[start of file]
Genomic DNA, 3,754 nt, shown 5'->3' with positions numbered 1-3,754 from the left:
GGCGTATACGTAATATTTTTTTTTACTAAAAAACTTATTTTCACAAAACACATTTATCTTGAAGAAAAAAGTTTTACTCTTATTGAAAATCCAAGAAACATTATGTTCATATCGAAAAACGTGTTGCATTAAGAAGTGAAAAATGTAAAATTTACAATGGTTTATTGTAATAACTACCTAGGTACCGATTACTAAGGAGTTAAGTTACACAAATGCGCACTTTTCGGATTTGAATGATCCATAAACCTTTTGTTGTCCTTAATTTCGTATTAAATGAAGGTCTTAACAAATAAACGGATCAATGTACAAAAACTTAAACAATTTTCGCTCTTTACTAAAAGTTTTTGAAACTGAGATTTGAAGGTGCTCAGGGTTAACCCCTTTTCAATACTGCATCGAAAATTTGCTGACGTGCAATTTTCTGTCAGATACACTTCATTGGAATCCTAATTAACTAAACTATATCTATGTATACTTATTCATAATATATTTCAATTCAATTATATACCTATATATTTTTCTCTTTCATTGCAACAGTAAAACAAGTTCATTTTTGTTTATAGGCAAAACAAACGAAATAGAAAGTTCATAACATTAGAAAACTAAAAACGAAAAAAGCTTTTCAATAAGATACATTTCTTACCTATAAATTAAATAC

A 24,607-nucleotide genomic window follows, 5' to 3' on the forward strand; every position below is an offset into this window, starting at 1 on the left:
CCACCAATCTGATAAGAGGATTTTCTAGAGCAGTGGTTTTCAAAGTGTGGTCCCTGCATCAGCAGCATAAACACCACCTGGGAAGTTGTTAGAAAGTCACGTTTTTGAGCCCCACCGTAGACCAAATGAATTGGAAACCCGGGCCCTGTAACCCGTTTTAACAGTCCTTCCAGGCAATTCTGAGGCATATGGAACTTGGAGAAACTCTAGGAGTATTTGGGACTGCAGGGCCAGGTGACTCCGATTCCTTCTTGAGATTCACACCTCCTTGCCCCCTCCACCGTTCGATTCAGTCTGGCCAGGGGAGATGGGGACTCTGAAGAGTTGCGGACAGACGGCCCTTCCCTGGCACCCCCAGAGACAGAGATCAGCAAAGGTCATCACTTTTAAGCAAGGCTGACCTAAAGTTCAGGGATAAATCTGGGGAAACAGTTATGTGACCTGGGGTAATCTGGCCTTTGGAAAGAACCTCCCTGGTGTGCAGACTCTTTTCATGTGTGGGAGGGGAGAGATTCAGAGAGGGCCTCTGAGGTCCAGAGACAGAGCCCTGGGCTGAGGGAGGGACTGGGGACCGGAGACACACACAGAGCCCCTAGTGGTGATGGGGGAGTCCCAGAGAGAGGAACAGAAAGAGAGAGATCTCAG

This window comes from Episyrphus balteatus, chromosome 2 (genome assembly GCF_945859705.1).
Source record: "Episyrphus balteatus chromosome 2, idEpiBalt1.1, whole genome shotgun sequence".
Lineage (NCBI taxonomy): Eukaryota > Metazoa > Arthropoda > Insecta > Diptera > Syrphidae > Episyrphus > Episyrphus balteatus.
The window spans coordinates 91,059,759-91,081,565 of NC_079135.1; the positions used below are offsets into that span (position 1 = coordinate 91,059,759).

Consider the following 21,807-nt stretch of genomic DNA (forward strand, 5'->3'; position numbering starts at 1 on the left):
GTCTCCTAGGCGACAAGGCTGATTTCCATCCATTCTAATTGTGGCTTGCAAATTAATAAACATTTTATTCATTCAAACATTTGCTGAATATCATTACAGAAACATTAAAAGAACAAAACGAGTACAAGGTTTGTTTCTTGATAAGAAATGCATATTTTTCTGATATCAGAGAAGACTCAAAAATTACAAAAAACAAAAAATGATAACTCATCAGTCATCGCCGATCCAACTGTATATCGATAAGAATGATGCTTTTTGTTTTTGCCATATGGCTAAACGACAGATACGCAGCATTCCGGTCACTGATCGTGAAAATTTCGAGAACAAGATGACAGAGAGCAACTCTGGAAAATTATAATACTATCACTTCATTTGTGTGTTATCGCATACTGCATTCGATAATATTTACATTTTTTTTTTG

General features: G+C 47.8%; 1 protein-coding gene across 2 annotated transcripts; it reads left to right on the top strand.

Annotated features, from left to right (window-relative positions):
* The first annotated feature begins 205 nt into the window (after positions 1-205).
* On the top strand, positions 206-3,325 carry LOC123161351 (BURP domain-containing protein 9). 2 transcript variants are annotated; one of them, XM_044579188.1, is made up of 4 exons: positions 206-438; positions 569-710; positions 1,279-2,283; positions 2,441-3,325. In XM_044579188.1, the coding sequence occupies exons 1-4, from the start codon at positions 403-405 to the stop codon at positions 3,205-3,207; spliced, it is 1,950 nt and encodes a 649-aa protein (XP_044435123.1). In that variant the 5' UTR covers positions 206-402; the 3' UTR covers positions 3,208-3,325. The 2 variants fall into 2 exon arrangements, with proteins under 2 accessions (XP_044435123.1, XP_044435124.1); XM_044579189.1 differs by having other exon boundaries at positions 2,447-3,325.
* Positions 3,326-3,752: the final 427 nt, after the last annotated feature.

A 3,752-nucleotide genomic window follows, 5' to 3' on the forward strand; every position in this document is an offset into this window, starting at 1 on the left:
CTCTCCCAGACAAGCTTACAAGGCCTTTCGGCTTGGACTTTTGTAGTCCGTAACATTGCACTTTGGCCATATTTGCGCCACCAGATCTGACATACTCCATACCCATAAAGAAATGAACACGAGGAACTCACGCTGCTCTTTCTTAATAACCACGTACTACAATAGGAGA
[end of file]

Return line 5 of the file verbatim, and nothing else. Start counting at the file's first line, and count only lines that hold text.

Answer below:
This window comes from Episyrphus balteatus, chromosome 2 (genome assembly GCF_945859705.1).